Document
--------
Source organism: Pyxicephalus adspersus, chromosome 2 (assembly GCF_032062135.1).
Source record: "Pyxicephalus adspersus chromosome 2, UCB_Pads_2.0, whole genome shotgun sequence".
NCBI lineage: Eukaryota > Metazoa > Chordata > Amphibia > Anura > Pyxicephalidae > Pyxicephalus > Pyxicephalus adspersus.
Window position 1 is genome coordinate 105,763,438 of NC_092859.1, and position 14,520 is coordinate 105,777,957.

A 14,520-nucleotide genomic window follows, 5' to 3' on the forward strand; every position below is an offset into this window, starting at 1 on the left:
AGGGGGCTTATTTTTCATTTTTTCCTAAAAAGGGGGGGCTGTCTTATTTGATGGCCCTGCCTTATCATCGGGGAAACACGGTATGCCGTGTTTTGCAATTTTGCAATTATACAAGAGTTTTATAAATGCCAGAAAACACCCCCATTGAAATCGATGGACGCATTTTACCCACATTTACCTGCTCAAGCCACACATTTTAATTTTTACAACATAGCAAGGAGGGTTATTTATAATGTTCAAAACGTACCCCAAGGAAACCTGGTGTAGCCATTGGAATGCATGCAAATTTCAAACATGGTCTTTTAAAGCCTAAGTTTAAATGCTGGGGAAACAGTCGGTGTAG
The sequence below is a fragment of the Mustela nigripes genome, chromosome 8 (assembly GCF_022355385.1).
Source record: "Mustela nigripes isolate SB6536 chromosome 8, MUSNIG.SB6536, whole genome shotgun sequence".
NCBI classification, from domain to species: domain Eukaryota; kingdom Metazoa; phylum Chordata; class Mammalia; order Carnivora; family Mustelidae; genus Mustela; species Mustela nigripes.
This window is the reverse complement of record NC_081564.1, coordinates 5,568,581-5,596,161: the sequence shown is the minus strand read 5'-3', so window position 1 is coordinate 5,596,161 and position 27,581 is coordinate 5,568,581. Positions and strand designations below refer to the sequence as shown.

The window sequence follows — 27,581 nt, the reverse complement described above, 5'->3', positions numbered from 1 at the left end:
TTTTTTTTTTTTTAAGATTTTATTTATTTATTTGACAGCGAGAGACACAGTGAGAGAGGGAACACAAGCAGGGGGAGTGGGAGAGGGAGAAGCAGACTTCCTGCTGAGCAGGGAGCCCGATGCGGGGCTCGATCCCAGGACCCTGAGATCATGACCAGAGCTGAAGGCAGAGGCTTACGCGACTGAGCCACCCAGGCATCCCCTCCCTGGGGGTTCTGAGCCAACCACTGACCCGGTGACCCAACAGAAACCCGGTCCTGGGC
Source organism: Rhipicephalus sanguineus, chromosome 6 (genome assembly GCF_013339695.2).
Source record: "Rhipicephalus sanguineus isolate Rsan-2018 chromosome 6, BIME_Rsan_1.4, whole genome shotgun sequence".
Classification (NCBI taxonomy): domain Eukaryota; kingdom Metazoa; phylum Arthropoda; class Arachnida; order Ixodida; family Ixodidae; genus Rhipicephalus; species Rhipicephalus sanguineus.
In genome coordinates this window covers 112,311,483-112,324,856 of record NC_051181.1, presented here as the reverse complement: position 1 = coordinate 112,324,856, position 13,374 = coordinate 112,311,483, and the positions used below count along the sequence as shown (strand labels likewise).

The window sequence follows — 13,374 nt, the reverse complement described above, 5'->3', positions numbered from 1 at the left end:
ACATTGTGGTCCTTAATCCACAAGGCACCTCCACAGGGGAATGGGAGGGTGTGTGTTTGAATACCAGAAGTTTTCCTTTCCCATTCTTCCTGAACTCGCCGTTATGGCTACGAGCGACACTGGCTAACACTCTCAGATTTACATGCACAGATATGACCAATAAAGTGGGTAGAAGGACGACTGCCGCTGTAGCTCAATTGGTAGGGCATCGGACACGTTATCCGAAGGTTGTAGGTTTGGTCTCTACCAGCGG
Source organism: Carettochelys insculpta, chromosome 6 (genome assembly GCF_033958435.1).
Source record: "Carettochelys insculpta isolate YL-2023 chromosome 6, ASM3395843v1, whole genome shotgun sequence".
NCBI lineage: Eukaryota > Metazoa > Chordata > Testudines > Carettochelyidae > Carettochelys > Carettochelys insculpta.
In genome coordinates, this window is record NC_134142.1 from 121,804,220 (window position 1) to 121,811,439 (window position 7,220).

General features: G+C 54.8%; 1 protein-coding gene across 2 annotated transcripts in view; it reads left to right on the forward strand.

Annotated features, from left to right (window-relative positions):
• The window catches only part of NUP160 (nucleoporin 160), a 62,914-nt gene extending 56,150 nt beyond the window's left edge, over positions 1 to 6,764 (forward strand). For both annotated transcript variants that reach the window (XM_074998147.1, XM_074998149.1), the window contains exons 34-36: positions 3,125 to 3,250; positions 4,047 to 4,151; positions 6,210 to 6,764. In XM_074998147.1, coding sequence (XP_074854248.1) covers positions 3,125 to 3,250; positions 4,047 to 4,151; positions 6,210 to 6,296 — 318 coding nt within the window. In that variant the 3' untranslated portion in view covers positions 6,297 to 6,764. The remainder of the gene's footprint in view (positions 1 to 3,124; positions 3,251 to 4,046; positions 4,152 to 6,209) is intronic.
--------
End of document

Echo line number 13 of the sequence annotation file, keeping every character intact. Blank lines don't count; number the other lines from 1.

Source organism: Rhipicephalus sanguineus, chromosome 6 (genome assembly GCF_013339695.2).